Early Political Writings. 1890 — May 1908
Bande Mataram. July 13, 1907
From Phantom to Reality
The action of the omnipotent and irresponsible executive in obstructing District Conferences alike in the proclaimed and unproclaimed areas of Bengal ought to carry home to every mind, however persistent in self-deception, the absurdity of vaunting the rights and privileges of a subject people. There is a taunt writ large over these ukases and it is this: “Fools and self-deceivers who think that rights can be held as the gift of a superior! Nothing is a right till it has been purchased by sacrifices as great as the aspiration is high. You were allowed to speak and pass resolutions so long as speeches and resolutions were all; but now that you are breaking the tacit contract by turning your movement into a serious thing, we order you to be silent and disperse.” Māyā dies hard. Illusion is the chief obstacle to salvation, man clings to illusions by a natural impulse; but to rid oneself of them is the beginning of wisdom. Illusions have long stood in the way of our political salvation and the lingering faith of our prominent men in persistent constitutional agitation, even when the alien bureaucracy stands completely unmasked before our eyes, is an illustration of the obstinate cherishing of illusions. The Magistrate prohibits the holding of the District Conference at Khulna. The High Court is moved and the illegal ukase is precipitately withdrawn: but the withdrawal was merely a change of tactics. A bureaucracy never lacks pretexts to harass the undesirables. The promoters of the Conference are now on their trial for making seditious speeches in the Conference.
At Faridpur a local leader, whose faith in the ultimate good sense of the autocratic rulers has outlived even the recent violent strain, arranged for a District Conference on a grand scale not withstanding the protests of a section of the public against holding meetings with permission from the Police. As the recent District Conferences, though compromising our self-respect to a certain extent, have at last been justified by their results, we have preferred not to press the point of honour. We have submitted to the Ordinance by not holding meetings; Faridpur and Pabna carry their weakness a little further, that is all. And on the whole it was well that the attempt to hold the Conference was made. For the Faridpur leaders adopted to a certain extent the Nationalist programme and have, as a consequence, come in conflict with the bureaucracy. The prohibitory ukase of the Magistrate of Faridpur leaves no doubt as to the attitude of the bureaucracy towards opposition in any form. They demand a tame acquiescence in their arbitrary regulations and are determined to put down any expression of adverse opinion under the pretext of preventing the spread of disaffection and the disturbance of public tranquillity. Is further explicitness wanted? Cultivate the art of “wooing”, hold meetings to issue loyalist manifestos or celebrate the Empire Day, but if you are audacious enough to express your discontent, the British truncheon is ready for you. This is the whole meaning of these ukases; this is the moral repeatedly inculcated through the various prohibitory circulars. As the old superstitions have still their hold on some minds, we welcome the repetition of such browbeating. But in the meantime we must not fail to turn them to account. If we are not capable of offering any active opposition to the encroachment on our natural rights, the intensified sense of wrong should at least give a healthy direction to the patriotic efforts of all. From such continued rebuffs we should draw the energy and inspiration to work out our national well-being on independent lines. Every fresh blow should impart a greater impetus to the Boycott, to National Education, to the organisation of discontent, with a view to leaving the aliens severely alone. But hitherto our Moderate friends have rather been anxious to ram their heads more vigorously against the stone wall of bureaucracy than to learn by their failure the necessity of taking our own road. They still persist in trying to resurrect the dead phantom of British sympathy and good will. Henceforth they should seek rather the resurrection of our own national strength and greatness. When Lord Curzon aimed his first blow at self-government by giving his seal of approval to the Calcutta Municipal Bill, the Pratibasi published a cartoon exposing the unsubstantial nature of our rights and privileges. The Calcutta Municipality was represented as a shrouded corpse surrounded by weeping relatives to whom a padre with the physiognomy of Sir John Woodburn soothingly remarked, “The Lord hath given, the Lord hath taken away; blessed be the name of the Lord.” It drew forth from the Pioneer the following retort: “The quaint conceit might have been rounded off by some hope of future resurrection.” This false hope which the bureaucracy till now sedulously fostered, has been a curse to the country. Privileges granted as favours have no true life in them; they are mere illusions and what is the use of striving for the fitful return, of ghosts who are again bound to disappear? Let māyā pass out of us, let the illusions die; let us turn with clear eyes and sane minds from these pale and alien phantoms to the true reality of our Mother as she rises from the living death of a century, and in her seek our only strength and our sufficient inspiration.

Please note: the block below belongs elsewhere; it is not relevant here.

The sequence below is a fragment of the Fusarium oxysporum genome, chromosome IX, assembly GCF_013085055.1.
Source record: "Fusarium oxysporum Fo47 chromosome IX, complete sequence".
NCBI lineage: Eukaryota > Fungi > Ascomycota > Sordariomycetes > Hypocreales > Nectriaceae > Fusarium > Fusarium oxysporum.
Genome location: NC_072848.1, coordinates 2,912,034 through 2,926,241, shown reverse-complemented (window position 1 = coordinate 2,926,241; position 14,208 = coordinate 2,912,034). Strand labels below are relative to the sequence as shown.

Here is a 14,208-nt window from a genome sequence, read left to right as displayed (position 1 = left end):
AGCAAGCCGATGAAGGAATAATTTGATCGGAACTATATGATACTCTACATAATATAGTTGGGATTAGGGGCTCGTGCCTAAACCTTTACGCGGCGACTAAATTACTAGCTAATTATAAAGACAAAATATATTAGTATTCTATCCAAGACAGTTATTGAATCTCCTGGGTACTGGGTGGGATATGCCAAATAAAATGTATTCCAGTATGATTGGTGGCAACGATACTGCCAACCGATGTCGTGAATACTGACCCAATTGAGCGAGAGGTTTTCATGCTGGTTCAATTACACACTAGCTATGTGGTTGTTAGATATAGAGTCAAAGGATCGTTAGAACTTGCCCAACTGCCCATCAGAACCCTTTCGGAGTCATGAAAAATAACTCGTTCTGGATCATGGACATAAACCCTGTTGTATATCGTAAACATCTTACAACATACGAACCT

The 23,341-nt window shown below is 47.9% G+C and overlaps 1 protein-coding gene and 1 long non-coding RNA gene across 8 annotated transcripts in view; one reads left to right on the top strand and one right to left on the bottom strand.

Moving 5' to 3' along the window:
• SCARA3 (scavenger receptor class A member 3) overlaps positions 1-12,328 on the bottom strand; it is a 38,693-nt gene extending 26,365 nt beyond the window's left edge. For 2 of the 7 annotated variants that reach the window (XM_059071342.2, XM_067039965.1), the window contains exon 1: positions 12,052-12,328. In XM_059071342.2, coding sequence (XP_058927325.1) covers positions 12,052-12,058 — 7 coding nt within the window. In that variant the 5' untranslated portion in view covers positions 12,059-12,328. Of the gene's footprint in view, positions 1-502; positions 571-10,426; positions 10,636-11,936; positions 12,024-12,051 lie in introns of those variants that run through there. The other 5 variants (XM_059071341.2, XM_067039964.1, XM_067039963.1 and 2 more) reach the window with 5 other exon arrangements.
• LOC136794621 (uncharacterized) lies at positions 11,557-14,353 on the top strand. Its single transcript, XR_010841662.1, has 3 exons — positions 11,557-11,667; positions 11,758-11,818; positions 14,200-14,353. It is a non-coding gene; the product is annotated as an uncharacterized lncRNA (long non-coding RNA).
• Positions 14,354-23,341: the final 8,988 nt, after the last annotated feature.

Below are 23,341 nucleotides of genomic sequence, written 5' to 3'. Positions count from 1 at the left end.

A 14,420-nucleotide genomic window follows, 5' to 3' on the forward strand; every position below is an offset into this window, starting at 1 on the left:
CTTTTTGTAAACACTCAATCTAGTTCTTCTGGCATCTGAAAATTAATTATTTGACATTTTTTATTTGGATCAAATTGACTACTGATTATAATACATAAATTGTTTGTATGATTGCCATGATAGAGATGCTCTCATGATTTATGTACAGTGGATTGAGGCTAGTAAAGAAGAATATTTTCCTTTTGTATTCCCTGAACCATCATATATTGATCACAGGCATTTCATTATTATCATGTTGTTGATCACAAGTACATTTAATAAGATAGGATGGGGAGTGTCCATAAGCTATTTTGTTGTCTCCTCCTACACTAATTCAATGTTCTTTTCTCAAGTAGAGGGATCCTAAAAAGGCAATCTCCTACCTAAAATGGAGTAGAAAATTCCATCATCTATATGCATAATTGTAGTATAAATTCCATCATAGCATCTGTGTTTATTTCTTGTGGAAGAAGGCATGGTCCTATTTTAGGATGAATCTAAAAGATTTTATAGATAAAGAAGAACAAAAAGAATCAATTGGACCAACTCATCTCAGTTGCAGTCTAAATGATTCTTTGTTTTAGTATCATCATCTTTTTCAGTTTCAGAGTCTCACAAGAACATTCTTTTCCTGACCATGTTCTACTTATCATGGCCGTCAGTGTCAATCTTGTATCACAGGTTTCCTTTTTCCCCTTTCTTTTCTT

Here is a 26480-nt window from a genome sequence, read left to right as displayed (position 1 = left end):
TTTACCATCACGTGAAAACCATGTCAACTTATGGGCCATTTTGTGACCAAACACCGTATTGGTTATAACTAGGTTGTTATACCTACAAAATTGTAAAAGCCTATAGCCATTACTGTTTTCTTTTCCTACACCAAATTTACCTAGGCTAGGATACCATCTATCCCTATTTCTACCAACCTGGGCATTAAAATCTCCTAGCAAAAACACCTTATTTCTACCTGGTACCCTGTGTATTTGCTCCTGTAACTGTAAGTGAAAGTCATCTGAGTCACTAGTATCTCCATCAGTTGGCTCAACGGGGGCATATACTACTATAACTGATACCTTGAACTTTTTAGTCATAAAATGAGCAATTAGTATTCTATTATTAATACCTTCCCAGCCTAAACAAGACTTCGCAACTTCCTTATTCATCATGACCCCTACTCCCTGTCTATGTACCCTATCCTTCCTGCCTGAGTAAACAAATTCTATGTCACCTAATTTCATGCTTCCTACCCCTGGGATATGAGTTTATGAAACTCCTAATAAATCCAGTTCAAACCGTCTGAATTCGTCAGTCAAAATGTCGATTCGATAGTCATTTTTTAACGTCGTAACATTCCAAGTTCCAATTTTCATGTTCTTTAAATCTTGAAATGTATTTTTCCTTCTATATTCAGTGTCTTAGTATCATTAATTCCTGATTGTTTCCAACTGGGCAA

Later edition of this work: The Complete Works of Sri Aurobindo.- Set in 37 volumes.- Volumes 6-7.- Bande Mataram: Political Writings and Speeches. 1890–1908 .- Pondicherry: Sri Aurobindo Ashram, 2002.- 1182 p.